I don't know what the best order would be, as in, where to start, but I also think the ideal is a good balance between studying interpretations and personal reflection. I think that as I go further and get into the routine of reading parashat, I will also find my personal balance between reflecting on the text itself and studying interpretations!
Balance...is a tricky thingy ;)
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James

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PostSubject: Re: Parashot -how to? + 'dots'   Mon Jul 29, 2013 6:09 pm

It's Chabad, but this site breaks it into daily readings that are much easier to tackle. I tend to read it in English first, and then try to make my way through it sounding out the Hebrew.
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Salvia



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PostSubject: Re: Parashot -how to? + 'dots'   Mon Jul 29, 2013 6:29 pm

James wrote:
It's Chabad, but ...

What's wrong with Chabad anyway? Their website is one of the first on Judaism I studied and it motivated me to look further and try to learn more. I'm a bit puzzled about all the critique they get, they are all kosher, no? Although I must say I avoid the parts where they talk about their rebbe and stuff, exactly for the reasons I gave in my answer to SMR.

On topic: you talk about a website, but you don't provide a link :)

ps, speaking of Chabad: http://www.chabad.org/parshah/article_cdo/aid/410672/jewish/What-Were-Up-Against.htm
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searchinmyroots

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PostSubject: Re: Parashot -how to? + 'dots'   Mon Jul 29, 2013 7:08 pm

Salvia wrote:



So...I hope it won't be taken bad that I mildly disagree with you. I have not so much knowledge of judaism, I know, and of course I aknowledge every rabbi knows better than me. So reading their comments is not only interesting, but of vital importance to advance in understanding.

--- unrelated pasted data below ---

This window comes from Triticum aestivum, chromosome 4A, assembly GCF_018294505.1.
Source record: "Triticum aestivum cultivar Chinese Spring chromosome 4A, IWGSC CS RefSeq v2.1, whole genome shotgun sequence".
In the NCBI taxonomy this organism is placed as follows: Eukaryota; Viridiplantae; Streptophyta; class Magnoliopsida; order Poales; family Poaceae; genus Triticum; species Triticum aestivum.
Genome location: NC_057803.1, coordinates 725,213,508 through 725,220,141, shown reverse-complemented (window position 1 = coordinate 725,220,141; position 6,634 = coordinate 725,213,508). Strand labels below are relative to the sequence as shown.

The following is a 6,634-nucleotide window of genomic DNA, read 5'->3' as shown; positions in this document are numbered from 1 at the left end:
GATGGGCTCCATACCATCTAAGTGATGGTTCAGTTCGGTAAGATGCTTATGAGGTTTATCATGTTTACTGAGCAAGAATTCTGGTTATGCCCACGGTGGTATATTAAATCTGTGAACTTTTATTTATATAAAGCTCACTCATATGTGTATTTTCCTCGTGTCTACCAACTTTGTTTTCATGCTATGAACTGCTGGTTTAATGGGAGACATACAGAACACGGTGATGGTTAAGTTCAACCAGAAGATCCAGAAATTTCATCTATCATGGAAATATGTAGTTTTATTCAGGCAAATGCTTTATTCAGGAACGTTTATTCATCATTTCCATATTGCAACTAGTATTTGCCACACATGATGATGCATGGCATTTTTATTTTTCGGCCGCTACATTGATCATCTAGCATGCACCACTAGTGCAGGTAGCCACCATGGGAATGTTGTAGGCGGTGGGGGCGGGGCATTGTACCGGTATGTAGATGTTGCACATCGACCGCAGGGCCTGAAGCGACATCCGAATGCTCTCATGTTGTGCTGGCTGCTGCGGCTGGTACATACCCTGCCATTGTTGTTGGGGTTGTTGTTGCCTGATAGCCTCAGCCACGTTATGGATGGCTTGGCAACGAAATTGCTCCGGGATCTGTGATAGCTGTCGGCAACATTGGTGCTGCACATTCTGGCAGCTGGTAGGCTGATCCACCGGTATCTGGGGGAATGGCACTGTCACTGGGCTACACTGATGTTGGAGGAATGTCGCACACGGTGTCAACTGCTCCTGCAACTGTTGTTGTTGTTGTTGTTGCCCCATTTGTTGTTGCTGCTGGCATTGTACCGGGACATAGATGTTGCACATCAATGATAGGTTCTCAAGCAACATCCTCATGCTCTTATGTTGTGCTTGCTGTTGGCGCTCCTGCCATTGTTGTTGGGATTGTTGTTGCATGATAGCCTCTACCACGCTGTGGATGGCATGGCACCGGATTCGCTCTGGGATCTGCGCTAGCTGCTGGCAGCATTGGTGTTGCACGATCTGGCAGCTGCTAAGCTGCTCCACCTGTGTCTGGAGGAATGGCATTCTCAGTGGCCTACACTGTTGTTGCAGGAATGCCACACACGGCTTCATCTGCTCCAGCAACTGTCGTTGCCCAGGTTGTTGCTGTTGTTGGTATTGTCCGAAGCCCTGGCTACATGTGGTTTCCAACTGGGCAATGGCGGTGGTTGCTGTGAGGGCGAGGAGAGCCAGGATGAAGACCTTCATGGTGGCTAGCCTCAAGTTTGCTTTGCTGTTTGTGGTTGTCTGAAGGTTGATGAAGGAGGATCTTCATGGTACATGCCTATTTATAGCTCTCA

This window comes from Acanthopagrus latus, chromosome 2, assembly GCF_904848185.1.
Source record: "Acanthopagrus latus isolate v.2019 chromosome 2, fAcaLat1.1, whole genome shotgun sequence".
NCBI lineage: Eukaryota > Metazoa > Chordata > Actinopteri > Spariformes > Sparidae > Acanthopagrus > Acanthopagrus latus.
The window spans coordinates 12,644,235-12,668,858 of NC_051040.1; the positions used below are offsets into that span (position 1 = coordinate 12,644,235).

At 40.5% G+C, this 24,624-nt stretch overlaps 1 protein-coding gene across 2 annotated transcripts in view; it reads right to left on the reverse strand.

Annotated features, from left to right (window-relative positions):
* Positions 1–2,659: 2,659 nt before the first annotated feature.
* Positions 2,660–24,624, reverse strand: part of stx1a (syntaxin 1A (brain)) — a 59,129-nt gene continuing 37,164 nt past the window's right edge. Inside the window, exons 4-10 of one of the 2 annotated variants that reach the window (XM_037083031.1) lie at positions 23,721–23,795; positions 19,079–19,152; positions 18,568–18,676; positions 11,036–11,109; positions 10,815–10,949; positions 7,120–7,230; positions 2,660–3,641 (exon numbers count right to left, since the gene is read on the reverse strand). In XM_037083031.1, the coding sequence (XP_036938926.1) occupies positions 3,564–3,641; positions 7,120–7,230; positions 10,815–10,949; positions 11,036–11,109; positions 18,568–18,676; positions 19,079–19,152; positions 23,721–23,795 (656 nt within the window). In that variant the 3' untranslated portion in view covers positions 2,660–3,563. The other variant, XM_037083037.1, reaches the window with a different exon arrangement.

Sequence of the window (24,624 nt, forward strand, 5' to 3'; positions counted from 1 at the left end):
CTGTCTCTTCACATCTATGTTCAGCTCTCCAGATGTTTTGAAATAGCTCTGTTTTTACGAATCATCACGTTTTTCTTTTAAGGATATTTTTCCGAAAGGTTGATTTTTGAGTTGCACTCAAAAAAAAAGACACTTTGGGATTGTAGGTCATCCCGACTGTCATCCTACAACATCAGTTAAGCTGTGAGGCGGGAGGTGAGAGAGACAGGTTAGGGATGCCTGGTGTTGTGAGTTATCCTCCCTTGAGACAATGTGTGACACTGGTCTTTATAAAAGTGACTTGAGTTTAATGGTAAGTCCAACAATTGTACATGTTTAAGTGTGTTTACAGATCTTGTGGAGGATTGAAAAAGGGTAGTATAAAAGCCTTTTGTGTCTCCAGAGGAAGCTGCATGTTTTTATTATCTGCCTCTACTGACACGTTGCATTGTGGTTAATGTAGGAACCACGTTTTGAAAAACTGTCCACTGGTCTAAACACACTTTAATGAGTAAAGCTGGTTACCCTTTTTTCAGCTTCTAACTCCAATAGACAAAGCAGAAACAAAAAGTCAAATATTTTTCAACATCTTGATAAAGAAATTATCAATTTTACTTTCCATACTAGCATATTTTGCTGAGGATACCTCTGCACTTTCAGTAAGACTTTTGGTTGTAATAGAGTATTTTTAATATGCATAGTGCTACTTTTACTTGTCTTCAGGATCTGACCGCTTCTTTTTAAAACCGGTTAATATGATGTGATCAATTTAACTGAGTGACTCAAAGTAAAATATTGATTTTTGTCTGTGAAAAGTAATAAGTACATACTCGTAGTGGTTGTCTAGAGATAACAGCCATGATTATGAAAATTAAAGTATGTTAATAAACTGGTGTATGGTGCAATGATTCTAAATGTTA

But.. actually I'm quite attached to this idea of multiple interpretations and the power of scripture, because it is so rich and dense in meaning, to attract your attention every time you read a text to a certain bit, a phrase or a couple of phrases, to help you to gain new insight or to inspire you.

I read the entire parshah. But it's not like I've been interpreting the entire parshah. I just read it, and let my mind wander over it, and there were certain parts that spoke to me or reminded me of things, and I read them with more attention and allowed my mind to wander over them.
Commentaries are great, it is a privilige to be able to learn from those who know more than oneself. But imho that shouldn't keept one from trying to gain a bit more insight oneself, too.

Did I just disqualify myself as Jewish?

No, actually you may very well qualify. They say, 2 Jews, 3 opinions.


Maybe I should have said it in a different way. I don't necessarily think reading the parsha by yourself is a bad thing. I guess what I meant to say is that you can get so many different perspectives and deeper meaning by reading the commentary. Many times they explain what certain Hebrew words mean that can be much different than a translation. Other times they can relate certain verses to other parts of the Tanach that I never would have associated it with.

SO I guess I regress. Yes, you can most certainly read the parsha on your own. But if you want to open up your world to things you may never have been able to see before, then the commentary can give you tremendous insight.